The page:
Wednesday, November 10, 2010

playing baseball using the rules for chess

one of the most valuable pieces of insight that has ever been given to me was offered by, adorably enough, my mother. i was in high school and our family was experiencing some *ahem* relational turbulence. it was very painful. what she told me was that it was okay not to know what to say, how to feel, or what to do, because the situation in which we found ourselves was one that we were never intended to face. we weren't built to hurt one another.

since then, this pearl has continued to find it's way into my thinking and even, on occasion, out of my mouth for someone else.

i think that it's easy for people who follow a particular teaching or set of teachings to get very caught up in applying principles to situations inappropriately. and then, it's kind of like trying to play baseball using the rules for chess. it just doesn't work.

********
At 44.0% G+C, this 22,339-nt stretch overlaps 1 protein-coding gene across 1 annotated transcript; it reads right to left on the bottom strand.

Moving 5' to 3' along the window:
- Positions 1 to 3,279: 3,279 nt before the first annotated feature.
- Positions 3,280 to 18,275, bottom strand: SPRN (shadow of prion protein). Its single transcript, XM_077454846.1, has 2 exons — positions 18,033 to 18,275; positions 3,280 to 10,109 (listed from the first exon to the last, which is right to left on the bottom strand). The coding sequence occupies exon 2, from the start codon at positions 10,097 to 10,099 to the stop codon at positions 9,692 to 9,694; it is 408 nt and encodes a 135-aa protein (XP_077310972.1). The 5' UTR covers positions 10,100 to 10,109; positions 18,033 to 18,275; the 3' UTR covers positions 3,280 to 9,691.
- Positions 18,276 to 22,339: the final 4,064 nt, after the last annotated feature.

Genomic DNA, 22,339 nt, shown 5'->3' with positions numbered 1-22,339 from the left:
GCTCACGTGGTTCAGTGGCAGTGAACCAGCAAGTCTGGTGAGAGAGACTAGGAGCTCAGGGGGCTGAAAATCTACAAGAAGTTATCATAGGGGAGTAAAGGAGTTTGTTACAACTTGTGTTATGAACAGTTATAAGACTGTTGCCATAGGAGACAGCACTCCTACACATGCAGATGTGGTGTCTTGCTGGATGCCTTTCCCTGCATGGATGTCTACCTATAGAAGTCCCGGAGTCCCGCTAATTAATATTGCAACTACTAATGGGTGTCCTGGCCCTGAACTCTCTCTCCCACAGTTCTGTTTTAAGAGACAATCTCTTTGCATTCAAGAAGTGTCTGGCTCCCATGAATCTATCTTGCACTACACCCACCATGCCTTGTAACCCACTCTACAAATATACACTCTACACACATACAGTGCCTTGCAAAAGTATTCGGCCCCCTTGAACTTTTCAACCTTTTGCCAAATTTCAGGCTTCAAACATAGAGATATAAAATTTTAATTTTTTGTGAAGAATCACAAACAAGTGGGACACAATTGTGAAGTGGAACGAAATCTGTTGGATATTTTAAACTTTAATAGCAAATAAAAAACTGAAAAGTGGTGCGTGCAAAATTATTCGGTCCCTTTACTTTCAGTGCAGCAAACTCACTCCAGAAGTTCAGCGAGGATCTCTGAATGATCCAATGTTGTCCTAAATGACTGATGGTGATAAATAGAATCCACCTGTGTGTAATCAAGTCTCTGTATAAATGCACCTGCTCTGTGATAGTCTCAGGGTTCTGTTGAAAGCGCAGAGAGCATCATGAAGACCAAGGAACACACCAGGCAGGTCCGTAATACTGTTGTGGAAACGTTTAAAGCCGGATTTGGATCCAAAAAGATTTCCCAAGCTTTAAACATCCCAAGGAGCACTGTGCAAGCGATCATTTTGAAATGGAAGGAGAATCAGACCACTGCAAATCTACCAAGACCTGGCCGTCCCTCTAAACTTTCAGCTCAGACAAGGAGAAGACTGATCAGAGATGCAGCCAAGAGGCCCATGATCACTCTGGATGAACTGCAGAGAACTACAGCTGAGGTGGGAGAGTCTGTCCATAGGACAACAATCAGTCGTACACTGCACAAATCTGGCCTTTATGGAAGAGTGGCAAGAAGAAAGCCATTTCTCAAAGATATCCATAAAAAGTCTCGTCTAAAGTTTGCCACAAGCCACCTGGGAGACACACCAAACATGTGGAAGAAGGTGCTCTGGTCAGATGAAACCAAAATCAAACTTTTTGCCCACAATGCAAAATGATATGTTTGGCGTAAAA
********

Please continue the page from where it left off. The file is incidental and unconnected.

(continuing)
for example, many people believe that abortion is wrong, and so they blow up abortion clinics and kill doctors who perform them. woah. i don't know about you, but i'm having a hard time finding the connection between abortion being wrong and destruction and murder being right. the passion for one cause grows so large that it spills over, clouding judgement.

i will now introduce the "what now?" concept. let's say you find yourself in a situation that you don't believe you were designed to handle. there's no passage in the Bible that begins: "when your spouse leaves you..." what now? well, in the Bible, along with all of the verses about premarital sex, there are other instructions: love. grace. compassion. forgiveness. justice. it's okay to not know how to respond to situations that are upsetting, but when in doubt, apply these principles and you can't go wrong.

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